How The UK Went From Leader To Laggard

The UK will probably be spared the horror scenarios of an abrupt end to cross-border traffic or a sudden shortage of pharmaceuticals or specific foods. Nevertheless, London in particular should be keen to avoid any additional damage caused by leaving the EU. As our “Chart of the Week” shows, the outcome of the EU referendum has already inflicted considerable economic pain. While the United Kingdom recorded significantly higher growth rates (and thus gains in prosperity) than the rest of Europe in the years prior to the EU referendum, it is lagging since then. As Katrin Loehken, UK economist at DWS, observes, that underperformance started well before the Covid-19 crisis, which triggered an even more severe economic slump in Britain than on the continent. Including the development in 2020, even Italy has now overtaken the British economy in terms of growth.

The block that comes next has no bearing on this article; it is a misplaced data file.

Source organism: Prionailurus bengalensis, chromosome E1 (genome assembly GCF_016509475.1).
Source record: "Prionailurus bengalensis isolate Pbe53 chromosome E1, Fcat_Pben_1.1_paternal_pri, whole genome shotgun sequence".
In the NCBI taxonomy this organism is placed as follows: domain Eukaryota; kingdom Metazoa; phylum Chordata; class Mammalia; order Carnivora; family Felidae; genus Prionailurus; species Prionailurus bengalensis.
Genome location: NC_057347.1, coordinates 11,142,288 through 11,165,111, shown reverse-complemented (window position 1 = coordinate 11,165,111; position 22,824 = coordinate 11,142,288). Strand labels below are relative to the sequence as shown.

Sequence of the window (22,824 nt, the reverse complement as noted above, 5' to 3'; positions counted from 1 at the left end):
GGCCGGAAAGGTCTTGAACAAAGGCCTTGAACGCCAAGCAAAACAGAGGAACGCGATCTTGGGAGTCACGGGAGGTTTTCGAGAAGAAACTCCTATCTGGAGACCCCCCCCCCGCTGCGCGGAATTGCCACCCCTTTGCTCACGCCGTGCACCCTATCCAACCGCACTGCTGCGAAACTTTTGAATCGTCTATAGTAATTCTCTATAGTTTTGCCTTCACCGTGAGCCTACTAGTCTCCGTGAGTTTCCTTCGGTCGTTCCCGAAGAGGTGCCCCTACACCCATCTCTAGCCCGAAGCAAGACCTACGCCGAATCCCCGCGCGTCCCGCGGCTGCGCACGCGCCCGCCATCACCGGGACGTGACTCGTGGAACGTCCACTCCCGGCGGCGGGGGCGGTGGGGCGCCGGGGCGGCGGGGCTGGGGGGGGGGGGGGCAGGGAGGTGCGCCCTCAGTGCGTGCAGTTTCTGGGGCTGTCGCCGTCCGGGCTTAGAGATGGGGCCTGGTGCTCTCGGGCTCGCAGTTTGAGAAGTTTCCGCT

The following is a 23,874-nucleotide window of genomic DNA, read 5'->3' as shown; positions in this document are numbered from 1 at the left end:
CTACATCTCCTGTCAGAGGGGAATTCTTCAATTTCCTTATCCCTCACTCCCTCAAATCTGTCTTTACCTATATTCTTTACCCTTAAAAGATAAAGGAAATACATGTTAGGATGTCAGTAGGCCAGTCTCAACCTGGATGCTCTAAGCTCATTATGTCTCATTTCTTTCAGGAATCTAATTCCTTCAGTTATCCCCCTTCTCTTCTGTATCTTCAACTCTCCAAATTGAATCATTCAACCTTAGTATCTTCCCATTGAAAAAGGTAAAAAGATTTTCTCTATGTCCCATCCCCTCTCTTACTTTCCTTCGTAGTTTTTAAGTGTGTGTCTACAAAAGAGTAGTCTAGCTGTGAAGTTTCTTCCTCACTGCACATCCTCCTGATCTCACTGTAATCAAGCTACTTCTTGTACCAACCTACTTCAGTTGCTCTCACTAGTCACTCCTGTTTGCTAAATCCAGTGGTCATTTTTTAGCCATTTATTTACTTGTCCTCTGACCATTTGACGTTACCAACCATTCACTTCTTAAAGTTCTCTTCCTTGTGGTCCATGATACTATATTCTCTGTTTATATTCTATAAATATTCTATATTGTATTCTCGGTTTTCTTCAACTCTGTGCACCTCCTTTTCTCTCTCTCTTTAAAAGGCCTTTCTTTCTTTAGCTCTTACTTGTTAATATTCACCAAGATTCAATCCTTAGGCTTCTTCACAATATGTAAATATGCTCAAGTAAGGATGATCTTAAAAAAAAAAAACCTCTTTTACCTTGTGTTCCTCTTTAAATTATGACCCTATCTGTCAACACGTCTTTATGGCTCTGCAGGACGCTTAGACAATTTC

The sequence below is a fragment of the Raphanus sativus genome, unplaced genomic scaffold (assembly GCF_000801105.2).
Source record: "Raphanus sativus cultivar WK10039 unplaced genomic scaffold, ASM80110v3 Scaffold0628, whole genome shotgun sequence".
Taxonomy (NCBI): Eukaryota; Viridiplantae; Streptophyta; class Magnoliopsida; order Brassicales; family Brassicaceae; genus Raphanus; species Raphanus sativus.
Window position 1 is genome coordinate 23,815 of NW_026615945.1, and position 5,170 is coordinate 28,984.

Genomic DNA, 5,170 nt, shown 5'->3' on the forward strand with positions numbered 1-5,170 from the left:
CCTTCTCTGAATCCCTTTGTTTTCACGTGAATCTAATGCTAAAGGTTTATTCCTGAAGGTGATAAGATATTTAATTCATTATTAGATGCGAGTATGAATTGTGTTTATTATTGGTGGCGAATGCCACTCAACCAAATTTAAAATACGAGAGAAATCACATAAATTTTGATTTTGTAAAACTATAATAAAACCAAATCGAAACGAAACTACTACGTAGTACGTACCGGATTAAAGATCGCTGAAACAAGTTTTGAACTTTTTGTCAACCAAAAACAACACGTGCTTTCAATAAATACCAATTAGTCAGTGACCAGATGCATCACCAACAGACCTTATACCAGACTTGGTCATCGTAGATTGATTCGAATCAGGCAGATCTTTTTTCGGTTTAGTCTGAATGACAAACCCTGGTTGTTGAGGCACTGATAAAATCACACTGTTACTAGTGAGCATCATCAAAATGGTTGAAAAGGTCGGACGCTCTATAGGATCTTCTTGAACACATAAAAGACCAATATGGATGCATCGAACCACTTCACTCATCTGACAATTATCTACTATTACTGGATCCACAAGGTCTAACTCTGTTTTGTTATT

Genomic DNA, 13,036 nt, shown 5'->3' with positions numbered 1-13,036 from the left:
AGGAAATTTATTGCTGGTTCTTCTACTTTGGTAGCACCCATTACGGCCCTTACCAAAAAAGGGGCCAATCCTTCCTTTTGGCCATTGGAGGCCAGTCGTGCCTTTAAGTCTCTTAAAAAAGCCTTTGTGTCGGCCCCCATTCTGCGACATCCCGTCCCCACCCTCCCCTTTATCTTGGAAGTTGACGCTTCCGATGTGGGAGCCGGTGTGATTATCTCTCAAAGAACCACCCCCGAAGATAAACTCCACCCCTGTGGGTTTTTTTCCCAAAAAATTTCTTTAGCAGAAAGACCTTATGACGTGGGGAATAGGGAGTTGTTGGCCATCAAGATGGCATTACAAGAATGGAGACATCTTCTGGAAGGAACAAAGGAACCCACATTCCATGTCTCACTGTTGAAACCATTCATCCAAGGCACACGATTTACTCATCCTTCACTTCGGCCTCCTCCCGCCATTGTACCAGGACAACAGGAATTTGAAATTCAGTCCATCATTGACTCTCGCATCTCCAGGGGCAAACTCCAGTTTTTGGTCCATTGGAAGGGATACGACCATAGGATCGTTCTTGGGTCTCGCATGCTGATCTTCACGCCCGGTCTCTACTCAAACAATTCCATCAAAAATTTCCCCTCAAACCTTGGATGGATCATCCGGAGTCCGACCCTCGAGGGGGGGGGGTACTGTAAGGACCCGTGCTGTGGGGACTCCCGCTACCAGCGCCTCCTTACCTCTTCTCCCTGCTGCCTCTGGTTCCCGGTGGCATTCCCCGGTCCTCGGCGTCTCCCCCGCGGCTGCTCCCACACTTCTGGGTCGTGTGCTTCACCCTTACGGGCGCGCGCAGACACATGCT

Of course, this has not gone unnoticed in financial markets. The European stock market, as measured by the Euro Stoxx 50, has outperformed the British market (FTSE 100) by more than 20% since June 24, 2016 – which is substantial even when discounting for different sector weightings. Chip in the devaluation of the British pound, and the difference increases to more than 30%. So in our view there are enough reasons not to play va-banque[1] in the upcoming negotiations, especially from the British perspective.